Last summer, the Camp staff knew me as, ‘The Dimple’s Wife’. I hated it. Call me The Kooky Dancer, The Girl That Likes Math, The Enthusiast Wine Drinker but not just The Wife. As proud as I may feel to be married to the fine specimen, being defined solely as an appendage to him stripped the paint off me. I hadn’t realized I needed a role here, to feel like I belonged.
This year, I am introduced as the Camp Blogger. There’s not a hint of fish wife in that title.
My whole attitude has changed. Summer Camp is no longer a place that takes the Dimple from us, but something we are all part of (although he jokes I got sick of him over winter so I’m secretly pleased to have him out of the house more).
Every morning, Bob, the ‘Dactyl and I, go down to Camp – half a mile away. They muck about in sand, on spongy grass, ride bikes and toss balls, while I talk to campers and take photos.
By getting amongst it, I’m seeing and hearing what this place does for children from other families.The first session – out of six – was for children with parents in the US Military. Initially, I didn’t understand why spoilt little brats were able to run around paradise, when they already had a privileged lifestyle.
My attitude towards the US Military has never been favorable – a beast that promotes peace, with war. However, I understand the world needs that beast to exist; it wouldn’t be as peaceful without it, and many men, including fathers, have to fuel it.
It’s just really stink if your Dad is one of them.
About a quarter of the children had fathers who served in Iraq or Afghanistan. One boy, 11 years old, lost his Dad two months ago. Another girl had not seen her Father for 14 months. An eight-year-old boy set up a small shrine amongst the trees, with a photo of his Father saying: ‘Stay strong, I will be home soon. I love you.’ He visited it every day. The tricky thing for Military children is that they are told their fathers are doing something far greater than being a present parent – protecting the country!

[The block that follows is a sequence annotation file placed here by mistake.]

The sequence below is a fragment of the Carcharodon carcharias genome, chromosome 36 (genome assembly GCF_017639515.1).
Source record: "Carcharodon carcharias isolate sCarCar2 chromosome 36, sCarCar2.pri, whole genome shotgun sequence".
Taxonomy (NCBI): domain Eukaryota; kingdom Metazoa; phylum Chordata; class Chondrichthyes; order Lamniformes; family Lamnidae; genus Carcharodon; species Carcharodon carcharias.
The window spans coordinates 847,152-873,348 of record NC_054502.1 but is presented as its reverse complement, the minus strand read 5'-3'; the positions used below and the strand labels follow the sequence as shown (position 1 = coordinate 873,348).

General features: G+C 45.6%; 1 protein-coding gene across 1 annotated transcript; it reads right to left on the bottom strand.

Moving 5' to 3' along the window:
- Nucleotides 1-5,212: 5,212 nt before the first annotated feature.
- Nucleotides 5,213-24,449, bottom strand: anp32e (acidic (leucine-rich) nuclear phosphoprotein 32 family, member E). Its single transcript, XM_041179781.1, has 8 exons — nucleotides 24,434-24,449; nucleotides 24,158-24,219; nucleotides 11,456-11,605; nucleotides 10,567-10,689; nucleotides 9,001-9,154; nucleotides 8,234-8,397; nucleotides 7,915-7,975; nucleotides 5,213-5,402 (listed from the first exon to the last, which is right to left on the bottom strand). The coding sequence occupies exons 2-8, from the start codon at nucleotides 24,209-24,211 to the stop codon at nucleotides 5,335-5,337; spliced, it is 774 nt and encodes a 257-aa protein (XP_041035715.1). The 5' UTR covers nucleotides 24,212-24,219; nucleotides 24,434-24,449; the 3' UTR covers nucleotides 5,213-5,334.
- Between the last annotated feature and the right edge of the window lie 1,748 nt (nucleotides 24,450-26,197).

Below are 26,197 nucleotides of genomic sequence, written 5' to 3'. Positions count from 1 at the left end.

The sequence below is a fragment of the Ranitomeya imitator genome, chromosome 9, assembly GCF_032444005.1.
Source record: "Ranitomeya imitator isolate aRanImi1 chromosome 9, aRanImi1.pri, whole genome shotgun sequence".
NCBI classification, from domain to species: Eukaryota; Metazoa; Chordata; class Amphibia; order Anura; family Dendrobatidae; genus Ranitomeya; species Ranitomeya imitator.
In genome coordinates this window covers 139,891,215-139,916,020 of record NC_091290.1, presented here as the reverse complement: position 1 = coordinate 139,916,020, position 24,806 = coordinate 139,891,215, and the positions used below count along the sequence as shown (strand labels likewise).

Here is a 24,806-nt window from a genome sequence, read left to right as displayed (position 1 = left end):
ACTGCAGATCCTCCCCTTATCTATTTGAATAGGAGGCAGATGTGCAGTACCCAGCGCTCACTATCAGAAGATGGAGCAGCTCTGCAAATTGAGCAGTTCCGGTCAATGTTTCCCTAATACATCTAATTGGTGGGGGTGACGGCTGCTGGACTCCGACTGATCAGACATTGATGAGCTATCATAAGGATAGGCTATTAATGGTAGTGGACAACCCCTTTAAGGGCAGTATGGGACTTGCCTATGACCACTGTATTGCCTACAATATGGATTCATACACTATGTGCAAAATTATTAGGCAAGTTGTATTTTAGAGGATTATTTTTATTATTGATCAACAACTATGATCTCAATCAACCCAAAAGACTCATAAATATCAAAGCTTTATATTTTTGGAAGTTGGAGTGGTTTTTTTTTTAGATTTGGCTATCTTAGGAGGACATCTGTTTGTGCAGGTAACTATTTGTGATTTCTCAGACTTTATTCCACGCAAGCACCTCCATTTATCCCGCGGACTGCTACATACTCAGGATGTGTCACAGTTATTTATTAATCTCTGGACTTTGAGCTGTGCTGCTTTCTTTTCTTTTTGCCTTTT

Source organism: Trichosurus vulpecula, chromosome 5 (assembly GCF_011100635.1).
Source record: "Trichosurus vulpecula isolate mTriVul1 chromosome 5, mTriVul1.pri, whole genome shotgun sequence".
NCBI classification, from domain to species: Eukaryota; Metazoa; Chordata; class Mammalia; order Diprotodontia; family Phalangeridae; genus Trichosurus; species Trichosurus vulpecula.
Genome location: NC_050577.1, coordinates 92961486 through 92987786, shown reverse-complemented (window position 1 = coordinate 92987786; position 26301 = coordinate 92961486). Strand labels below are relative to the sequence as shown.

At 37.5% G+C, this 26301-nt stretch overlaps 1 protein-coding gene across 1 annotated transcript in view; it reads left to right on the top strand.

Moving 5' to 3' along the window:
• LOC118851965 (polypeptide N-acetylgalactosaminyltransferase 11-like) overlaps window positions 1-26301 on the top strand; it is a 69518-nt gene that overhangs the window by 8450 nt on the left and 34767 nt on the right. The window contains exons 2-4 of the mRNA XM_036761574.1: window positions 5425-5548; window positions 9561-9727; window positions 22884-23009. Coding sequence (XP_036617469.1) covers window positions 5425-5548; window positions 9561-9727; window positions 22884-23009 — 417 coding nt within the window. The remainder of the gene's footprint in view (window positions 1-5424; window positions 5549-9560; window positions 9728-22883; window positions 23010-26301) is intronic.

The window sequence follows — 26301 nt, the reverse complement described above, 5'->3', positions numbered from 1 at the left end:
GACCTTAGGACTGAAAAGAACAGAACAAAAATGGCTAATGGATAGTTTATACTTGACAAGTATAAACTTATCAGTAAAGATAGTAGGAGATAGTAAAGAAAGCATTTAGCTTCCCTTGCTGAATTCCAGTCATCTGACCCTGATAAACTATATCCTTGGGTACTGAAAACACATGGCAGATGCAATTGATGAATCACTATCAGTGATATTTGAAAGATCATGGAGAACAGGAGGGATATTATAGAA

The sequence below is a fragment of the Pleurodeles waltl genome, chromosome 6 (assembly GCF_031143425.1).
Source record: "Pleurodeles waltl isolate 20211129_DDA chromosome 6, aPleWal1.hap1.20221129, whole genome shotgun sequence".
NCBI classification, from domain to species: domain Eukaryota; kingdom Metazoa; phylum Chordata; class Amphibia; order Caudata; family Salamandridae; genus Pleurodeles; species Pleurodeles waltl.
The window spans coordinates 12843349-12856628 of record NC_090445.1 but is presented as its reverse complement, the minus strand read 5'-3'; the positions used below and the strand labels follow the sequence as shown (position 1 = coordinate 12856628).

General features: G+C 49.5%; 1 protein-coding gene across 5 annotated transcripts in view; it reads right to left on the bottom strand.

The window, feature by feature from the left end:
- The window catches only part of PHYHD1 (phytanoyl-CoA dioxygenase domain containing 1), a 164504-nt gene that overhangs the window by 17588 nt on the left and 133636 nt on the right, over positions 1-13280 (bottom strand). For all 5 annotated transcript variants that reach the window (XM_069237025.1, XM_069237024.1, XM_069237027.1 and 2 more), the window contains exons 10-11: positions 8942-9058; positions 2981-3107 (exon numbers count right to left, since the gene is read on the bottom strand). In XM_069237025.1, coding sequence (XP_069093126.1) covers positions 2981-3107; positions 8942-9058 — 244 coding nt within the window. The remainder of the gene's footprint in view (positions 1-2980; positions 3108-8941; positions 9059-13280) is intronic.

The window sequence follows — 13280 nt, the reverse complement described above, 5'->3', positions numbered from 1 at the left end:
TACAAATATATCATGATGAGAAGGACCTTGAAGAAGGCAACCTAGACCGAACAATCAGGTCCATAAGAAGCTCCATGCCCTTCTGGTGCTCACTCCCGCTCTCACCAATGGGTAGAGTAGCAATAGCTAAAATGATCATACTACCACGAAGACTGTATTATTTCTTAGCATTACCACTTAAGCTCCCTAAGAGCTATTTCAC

A twelve-year-old girl had written a message on a card: ‘I love him because even his job makes a difference in the world.’ A fed line if ever I’ve seen one. They’re not meant to moan about absent parents, but be grateful. Coming here provided the freedom to talk openly to others, and they all said the best thing about Camp was meeting other kids who got it.
I no longer think of them as spoilt brats, but children with holes in their families.
The children who visit over the remaining five sessions also have absent parents, for different reasons: Dad’s in a gang, Mom’s a prostitute, Dad’s on coke, Mom’s an alcoholic, Dad left, Mom died, Dad was shot, Mom was taken away.
At least we have the Dimple around us: we eat together in the big mess hall, he has a day off every week and comes home, eventually, every night. Bob and the ‘Dactyl can see him, hug him, jump on him and hear they are loved.
I’m not resentful this time around because I get it. And I’m part of it.
The ‘Dactyl is currently obsessed with Disney’s Cinderella and wants to read it every night. Aside from glossing over descriptions of the jealous Stepmother and ugly Stepsisters (it’s Cinderella’s fault blended families are so bitchy) I edit the end. Yes, she still gets saved by her prince, but I turn her into a Veterinarian – those mice would have needed treatment after turning into horses, but more importantly she’s no longer, forever after, just The Wife.
PS. It’s tricky to describe this place in full swing, if you want a peek, the Camp Blogger tells me there are some snaps here,.